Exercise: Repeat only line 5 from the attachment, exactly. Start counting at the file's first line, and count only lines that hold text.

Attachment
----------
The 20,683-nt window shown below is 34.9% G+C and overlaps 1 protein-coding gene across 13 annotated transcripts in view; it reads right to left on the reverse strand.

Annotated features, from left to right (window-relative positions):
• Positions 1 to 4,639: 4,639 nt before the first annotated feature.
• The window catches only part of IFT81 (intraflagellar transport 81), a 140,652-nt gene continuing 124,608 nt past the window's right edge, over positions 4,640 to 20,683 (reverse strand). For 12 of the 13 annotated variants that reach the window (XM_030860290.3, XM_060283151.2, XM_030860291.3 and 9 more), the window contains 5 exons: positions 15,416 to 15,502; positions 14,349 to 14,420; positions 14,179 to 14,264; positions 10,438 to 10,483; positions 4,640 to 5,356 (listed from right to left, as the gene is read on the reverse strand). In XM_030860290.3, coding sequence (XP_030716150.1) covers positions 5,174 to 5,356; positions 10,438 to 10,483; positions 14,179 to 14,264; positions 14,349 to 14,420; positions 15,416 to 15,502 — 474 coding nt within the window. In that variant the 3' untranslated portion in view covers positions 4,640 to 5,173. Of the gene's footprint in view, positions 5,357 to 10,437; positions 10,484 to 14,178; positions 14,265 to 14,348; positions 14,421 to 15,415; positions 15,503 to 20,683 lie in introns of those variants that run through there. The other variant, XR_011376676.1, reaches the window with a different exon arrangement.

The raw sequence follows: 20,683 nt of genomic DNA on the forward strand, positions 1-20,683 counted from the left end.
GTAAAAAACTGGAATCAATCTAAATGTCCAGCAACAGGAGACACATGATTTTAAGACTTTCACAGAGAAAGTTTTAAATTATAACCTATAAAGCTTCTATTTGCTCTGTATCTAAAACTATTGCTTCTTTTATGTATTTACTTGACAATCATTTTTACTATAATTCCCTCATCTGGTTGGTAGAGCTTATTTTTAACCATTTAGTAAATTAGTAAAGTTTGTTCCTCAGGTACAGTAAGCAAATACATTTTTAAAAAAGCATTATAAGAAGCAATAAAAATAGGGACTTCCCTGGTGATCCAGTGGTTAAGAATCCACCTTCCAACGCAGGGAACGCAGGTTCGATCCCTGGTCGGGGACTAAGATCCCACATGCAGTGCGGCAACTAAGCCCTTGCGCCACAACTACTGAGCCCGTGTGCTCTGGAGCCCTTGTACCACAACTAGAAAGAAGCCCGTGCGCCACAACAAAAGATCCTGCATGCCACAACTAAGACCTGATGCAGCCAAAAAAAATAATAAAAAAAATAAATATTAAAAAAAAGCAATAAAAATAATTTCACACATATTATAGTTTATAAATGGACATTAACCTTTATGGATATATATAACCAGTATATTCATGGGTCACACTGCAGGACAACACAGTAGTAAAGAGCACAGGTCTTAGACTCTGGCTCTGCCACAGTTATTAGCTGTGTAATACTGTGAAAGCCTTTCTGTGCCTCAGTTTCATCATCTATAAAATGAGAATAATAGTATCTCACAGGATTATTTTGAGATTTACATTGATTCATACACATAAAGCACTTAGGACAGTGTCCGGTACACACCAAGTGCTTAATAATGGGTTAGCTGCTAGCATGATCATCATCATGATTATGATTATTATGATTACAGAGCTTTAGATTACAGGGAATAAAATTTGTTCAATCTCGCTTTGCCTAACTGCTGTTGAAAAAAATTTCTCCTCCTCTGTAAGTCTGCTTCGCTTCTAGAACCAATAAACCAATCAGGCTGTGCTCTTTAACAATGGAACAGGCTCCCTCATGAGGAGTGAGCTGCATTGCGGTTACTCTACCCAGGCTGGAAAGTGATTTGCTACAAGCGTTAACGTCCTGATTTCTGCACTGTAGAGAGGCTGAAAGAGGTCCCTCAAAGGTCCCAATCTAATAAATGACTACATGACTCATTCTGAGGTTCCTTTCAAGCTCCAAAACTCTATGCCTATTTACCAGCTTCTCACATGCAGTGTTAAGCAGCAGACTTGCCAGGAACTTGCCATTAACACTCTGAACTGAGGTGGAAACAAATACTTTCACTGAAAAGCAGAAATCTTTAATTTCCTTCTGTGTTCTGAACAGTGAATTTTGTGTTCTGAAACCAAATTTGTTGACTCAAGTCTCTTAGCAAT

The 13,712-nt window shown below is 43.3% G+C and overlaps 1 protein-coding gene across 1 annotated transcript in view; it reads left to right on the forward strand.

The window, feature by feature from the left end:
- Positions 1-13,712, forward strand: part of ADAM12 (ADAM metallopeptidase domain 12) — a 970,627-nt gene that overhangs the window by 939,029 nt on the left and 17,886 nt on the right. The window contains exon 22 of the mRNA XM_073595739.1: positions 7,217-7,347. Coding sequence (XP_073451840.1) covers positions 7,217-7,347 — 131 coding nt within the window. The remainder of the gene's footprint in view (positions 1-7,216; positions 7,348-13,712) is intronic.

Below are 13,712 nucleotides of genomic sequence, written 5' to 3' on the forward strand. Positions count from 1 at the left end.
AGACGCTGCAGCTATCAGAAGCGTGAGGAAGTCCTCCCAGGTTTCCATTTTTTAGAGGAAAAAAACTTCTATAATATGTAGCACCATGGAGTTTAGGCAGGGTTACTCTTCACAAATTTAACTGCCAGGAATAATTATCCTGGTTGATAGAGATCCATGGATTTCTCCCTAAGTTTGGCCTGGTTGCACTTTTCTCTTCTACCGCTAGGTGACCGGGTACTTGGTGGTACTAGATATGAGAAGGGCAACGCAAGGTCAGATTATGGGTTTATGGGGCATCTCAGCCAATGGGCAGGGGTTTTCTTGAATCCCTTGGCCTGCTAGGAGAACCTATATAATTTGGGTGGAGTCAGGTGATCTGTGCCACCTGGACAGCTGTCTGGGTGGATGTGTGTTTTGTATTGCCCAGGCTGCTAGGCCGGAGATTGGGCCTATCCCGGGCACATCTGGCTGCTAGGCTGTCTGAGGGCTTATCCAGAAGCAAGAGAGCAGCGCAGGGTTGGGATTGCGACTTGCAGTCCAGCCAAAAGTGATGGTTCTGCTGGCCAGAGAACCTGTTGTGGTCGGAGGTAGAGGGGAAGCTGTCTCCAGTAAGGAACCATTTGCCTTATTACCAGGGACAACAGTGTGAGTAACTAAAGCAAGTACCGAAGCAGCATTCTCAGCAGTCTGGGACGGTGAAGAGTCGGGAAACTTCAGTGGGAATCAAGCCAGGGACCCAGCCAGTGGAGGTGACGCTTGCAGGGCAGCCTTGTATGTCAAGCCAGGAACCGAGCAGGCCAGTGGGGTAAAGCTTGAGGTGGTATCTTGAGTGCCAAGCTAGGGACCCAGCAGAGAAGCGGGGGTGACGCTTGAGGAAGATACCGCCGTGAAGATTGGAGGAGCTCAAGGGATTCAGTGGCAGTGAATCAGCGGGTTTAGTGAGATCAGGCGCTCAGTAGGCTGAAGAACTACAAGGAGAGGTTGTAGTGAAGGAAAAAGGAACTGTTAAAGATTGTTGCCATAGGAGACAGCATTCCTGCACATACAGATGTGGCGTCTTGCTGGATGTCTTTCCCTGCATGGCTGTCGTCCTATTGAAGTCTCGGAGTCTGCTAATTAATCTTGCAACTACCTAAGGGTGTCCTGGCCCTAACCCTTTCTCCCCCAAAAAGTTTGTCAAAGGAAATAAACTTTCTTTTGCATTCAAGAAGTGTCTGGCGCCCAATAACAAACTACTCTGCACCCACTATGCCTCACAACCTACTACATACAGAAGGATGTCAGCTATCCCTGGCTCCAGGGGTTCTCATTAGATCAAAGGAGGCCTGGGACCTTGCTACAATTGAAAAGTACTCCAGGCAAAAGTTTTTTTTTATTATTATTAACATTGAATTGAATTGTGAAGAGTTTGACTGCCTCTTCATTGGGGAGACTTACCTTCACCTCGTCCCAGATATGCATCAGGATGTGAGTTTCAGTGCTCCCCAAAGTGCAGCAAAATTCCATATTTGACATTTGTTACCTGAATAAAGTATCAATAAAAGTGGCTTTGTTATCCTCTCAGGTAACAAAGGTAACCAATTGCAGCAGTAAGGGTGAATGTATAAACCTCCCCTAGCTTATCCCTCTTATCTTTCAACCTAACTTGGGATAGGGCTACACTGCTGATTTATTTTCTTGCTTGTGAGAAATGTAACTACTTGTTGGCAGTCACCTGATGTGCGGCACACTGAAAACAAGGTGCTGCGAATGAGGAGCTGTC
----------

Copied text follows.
The raw sequence follows: 20,683 nt of genomic DNA on the forward strand, positions 1-20,683 counted from the left end.